I’m of the impression that it isn’t talent that makes for a good, even a great writer.
It isn’t skill, or craft, either. OK, talent, craft and skill are handy, but they aren’t the key to becoming a good writer.
What is, then, you ask?
There you go asking again. I knew I could count on you.
The answer is clever hidden in the title of this piece. It is word count… or to say it another way, practice.
Your ability to get words out in a way that conveys your meaning, that teaches, that trains, that informs, that… well, entertains, has to do with practice.
See, no amount of sitting down and plotting, planning and pondering will make you a good writer. Planning—outlining, brainstorming, thinking out-loud, all help—but the key, I say again, is getting a whole pile of words produced.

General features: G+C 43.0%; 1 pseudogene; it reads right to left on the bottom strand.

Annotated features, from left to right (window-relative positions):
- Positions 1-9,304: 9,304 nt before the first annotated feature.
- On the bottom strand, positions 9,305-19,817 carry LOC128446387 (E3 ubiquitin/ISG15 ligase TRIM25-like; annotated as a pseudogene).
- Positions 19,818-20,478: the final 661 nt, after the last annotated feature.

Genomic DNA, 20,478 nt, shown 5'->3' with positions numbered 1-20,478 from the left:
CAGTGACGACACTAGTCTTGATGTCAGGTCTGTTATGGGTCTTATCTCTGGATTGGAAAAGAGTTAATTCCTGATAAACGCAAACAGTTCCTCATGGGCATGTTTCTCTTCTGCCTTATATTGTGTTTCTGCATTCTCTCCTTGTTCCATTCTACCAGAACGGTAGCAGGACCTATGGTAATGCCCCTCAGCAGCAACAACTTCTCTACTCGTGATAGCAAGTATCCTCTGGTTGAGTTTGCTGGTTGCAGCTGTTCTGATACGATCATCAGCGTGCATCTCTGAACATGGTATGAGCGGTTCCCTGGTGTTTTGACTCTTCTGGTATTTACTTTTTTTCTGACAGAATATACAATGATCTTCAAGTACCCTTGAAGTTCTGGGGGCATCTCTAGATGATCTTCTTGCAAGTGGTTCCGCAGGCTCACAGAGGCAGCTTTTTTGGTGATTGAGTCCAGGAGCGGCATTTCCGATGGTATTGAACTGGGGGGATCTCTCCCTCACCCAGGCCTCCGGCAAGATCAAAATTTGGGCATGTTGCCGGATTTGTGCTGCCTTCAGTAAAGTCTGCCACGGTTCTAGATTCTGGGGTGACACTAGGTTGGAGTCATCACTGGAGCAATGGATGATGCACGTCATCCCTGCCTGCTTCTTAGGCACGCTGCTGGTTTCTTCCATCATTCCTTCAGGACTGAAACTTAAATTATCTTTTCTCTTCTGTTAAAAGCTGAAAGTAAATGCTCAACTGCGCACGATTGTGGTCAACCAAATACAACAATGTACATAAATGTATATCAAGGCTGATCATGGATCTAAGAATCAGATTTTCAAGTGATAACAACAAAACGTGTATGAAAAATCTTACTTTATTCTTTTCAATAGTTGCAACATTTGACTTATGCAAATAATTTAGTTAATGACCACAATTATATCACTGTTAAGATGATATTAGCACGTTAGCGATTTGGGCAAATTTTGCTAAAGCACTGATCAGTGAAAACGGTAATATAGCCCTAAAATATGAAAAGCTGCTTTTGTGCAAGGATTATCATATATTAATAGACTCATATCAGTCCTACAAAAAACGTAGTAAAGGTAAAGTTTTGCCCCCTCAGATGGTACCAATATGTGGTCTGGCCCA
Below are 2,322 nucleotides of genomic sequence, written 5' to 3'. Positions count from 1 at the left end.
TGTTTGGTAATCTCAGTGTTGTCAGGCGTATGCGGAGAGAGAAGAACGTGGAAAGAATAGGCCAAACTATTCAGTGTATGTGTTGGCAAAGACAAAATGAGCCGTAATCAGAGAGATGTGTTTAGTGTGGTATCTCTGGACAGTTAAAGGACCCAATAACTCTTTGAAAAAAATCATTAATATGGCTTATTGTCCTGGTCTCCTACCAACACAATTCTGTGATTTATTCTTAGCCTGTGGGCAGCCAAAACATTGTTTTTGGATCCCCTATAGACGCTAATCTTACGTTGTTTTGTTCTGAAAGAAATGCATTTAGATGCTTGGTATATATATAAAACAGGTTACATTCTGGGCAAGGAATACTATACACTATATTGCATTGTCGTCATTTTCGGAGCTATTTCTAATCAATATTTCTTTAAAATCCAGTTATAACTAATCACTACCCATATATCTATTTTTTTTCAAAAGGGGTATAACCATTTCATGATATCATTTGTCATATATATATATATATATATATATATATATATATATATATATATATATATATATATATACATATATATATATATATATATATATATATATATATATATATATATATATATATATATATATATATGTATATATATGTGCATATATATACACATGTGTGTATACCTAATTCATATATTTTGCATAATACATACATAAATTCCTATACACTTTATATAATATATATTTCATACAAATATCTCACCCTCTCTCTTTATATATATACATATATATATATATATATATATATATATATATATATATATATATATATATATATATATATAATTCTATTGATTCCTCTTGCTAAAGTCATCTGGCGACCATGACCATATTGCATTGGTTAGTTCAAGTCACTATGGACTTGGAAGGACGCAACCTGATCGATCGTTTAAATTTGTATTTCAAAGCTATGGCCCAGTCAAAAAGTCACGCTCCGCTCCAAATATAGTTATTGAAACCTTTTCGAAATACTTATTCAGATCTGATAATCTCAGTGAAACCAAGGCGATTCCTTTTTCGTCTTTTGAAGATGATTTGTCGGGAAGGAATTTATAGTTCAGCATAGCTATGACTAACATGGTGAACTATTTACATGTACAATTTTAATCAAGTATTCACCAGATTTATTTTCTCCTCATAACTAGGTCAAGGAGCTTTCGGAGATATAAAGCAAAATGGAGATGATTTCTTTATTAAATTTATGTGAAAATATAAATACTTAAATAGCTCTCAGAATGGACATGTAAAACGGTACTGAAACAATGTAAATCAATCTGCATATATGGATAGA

Today’s challenge is a tough one. It has to do with the “ground” you cover each day. How many words do you crank out? Are you, in fact, writing every day? Oh, and yes, rewriting and editing count. The challenge? Set yourself a daily limit. Then, do your best to beat the mark each day.
I promise this will turn your world around. You will become more confident, more facile, more fluid in your thinking and writing. Ask around. The people who have either the daily writing habit—strongly held—or who are attuned to a magic daily number are the most comfortable and productive writers.